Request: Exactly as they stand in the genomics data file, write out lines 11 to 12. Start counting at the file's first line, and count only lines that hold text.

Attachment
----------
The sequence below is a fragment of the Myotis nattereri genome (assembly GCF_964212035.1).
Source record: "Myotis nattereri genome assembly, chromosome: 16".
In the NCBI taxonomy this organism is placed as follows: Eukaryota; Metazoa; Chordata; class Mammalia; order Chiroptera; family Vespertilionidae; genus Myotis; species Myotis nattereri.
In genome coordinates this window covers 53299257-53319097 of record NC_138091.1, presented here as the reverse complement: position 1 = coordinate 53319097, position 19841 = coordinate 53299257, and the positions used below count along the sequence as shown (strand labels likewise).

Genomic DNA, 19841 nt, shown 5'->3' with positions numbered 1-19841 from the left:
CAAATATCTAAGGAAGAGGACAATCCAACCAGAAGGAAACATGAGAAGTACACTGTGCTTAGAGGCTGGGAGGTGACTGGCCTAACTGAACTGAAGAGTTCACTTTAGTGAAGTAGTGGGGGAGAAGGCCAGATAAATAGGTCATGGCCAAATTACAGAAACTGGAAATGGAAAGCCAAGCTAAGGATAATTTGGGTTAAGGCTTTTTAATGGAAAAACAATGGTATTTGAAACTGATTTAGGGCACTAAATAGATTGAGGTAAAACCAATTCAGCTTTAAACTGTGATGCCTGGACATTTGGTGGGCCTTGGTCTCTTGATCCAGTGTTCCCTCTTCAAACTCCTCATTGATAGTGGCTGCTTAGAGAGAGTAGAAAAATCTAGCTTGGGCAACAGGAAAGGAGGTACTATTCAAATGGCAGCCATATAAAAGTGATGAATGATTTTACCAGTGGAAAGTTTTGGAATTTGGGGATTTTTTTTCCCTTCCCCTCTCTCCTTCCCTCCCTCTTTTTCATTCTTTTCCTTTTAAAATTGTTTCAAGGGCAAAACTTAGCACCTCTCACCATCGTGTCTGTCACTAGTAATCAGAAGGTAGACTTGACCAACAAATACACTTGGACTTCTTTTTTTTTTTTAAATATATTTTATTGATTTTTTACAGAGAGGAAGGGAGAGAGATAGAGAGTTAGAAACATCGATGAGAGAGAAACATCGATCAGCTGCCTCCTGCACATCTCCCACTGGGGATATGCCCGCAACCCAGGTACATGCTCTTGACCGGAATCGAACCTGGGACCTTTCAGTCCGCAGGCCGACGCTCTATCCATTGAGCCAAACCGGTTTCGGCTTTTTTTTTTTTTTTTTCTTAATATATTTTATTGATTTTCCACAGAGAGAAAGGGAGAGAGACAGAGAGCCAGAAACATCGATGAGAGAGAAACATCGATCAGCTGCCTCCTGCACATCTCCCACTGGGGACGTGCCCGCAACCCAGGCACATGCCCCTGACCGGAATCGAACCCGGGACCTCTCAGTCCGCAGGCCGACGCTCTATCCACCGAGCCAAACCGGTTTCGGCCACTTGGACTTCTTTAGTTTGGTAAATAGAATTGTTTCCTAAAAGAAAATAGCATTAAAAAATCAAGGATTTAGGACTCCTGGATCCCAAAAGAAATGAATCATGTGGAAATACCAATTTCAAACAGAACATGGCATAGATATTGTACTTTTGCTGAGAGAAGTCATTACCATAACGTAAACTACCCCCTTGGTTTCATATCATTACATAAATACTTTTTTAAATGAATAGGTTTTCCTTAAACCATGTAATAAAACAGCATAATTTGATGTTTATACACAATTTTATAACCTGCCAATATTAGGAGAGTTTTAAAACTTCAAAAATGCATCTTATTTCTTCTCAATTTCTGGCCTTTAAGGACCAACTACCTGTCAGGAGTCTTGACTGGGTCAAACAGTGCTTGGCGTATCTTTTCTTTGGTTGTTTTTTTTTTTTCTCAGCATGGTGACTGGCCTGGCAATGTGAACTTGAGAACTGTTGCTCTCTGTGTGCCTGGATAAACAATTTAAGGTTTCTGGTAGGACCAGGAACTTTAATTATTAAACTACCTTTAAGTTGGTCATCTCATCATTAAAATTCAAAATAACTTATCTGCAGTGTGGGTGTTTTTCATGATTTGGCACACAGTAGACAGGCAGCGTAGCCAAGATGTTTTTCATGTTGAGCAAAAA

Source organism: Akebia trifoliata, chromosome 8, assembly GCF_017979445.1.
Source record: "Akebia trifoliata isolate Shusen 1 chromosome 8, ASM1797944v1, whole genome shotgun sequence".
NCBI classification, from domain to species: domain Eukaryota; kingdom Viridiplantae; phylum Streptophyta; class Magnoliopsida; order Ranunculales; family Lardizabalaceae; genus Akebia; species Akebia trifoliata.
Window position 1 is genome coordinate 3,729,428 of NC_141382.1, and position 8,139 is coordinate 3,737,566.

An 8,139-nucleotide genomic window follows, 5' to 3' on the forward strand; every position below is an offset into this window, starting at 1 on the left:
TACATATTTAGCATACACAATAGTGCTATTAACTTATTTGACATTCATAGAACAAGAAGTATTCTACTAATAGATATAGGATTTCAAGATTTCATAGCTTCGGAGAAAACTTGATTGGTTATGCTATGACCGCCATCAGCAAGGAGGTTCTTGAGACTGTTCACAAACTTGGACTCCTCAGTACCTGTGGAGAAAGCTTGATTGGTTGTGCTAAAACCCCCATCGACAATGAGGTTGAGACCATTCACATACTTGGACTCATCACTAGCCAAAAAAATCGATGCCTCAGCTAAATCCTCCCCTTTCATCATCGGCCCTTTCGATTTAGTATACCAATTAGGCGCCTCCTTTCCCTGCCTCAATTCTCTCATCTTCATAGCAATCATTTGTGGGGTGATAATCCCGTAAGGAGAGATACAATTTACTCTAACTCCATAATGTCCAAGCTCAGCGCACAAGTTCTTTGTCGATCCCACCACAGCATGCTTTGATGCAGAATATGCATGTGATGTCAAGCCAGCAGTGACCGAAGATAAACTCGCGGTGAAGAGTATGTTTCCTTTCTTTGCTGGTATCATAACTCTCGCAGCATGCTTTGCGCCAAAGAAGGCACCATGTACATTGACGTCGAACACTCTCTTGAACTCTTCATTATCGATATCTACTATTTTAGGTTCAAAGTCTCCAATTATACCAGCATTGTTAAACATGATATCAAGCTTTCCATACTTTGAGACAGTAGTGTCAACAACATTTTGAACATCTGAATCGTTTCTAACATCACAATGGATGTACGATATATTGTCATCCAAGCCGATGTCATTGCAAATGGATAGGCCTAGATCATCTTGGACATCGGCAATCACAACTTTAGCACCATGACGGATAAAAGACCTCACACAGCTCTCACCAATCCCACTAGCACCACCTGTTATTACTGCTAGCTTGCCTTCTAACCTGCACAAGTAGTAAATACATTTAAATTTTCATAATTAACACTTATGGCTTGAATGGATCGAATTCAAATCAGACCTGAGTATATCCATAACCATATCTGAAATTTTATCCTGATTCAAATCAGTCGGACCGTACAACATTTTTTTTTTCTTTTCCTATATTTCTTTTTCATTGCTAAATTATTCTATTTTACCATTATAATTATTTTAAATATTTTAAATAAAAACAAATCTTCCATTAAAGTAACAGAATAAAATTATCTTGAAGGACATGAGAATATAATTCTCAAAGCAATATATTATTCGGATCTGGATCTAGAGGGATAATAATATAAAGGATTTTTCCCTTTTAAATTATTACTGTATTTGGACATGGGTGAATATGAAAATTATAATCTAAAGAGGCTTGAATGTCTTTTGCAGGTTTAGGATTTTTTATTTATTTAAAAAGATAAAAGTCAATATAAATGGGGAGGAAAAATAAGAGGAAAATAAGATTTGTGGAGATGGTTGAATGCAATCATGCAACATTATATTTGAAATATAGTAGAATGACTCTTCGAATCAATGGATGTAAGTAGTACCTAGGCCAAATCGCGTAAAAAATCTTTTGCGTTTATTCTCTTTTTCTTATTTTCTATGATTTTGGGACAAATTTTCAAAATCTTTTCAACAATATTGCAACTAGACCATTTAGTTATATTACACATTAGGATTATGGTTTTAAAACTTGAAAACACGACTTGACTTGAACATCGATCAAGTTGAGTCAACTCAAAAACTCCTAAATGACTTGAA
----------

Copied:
An 8,139-nucleotide genomic window follows, 5' to 3' on the forward strand; every position below is an offset into this window, starting at 1 on the left:
TACATATTTAGCATACACAATAGTGCTATTAACTTATTTGACATTCATAGAACAAGAAGTATTCTACTAATAGATATAGGATTTCAAGATTTCATAGCTTCGGAGAAAACTTGATTGGTTATGCTATGACCGCCATCAGCAAGGAGGTTCTTGAGACTGTTCACAAACTTGGACTCCTCAGTACCTGTGGAGAAAGCTTGATTGGTTGTGCTAAAACCCCCATCGACAATGAGGTTGAGACCATTCACATACTTGGACTCATCACTAGCCAAAAAAATCGATGCCTCAGCTAAATCCTCCCCTTTCATCATCGGCCCTTTCGATTTAGTATACCAATTAGGCGCCTCCTTTCCCTGCCTCAATTCTCTCATCTTCATAGCAATCATTTGTGGGGTGATAATCCCGTAAGGAGAGATACAATTTACTCTAACTCCATAATGTCCAAGCTCAGCGCACAAGTTCTTTGTCGATCCCACCACAGCATGCTTTGATGCAGAATATGCATGTGATGTCAAGCCAGCAGTGACCGAAGATAAACTCGCGGTGAAGAGTATGTTTCCTTTCTTTGCTGGTATCATAACTCTCGCAGCATGCTTTGCGCCAAAGAAGGCACCATGTACATTGACGTCGAACACTCTCTTGAACTCTTCATTATCGATATCTACTATTTTAGGTTCAAAGTCTCCAATTATACCAGCATTGTTAAACATGATATCAAGCTTTCCATACTTTGAGACAGTAGTGTCAACAACATTTTGAACATCTGAATCGTTTCTAACATCACAATGGATGTACGATATATTGTCATCCAAGCCGATGTCATTGCAAATGGATAGGCCTAGATCATCTTGGACATCGGCAATCACAACTTTAGCACCATGACGGATAAAAGACCTCACACAGCTCTCACCAATCCCACTAGCACCACCTGTTATTACTGCTAGCTTGCCTTCTAACCTGCACAAGTAGTAAATACATTTAAATTTTCATAATTAACACTTATGGCTTGAATGGATCGAATTCAAATCAGACCTGAGTATATCCATAACCATATCTGAAATTTTATCCTGATTCAAATCAGTCGGACCGTACAACATTTTTTTTTTCTTTTCCTATATTTCTTTTTCATTGCTAAATTATTCTATTTTACCATTATAATTATTTTAAATATTTTAAATAAAAACAAATCTTCCATTAAAGTAACAGAATAAAATTATCTTGAAGGACATGAGAATATAATTCTCAAAGCAATATATTATTCGGATCTGGATCTAGAGGGATAATAATATAAAGGATTTTTCCCTTTTAAATTATTACTGTATTTGGACATGGGTGAATATGAAAATTATAATCTAAAGAGGCTTGAATGTCTTTTGCAGGTTTAGGATTTTTTATTTATTTAAAAAGATAAAAGTCAATATAAATGGGGAGGAAAAATAAGAGGAAAATAAGATTTGTGGAGATGGTTGAATGCAATCATGCAACATTATATTTGAAATATAGTAGAATGACTCTTCGAATCAATGGATGTAAGTAGTACCTAGGCCAAATCGCGTAAAAAATCTTTTGCGTTTATTCTCTTTTTCTTATTTTCTATGATTTTGGGACAAATTTTCAAAATCTTTTCAACAATATTGCAACTAGACCATTTAGTTATATTACACATTAGGATTATGGTTTTAAAACTTGAAAACACGACTTGACTTGAACATCGATCAAGTTGAGTCAACTCAAAAACTCCTAAATGACTTGAA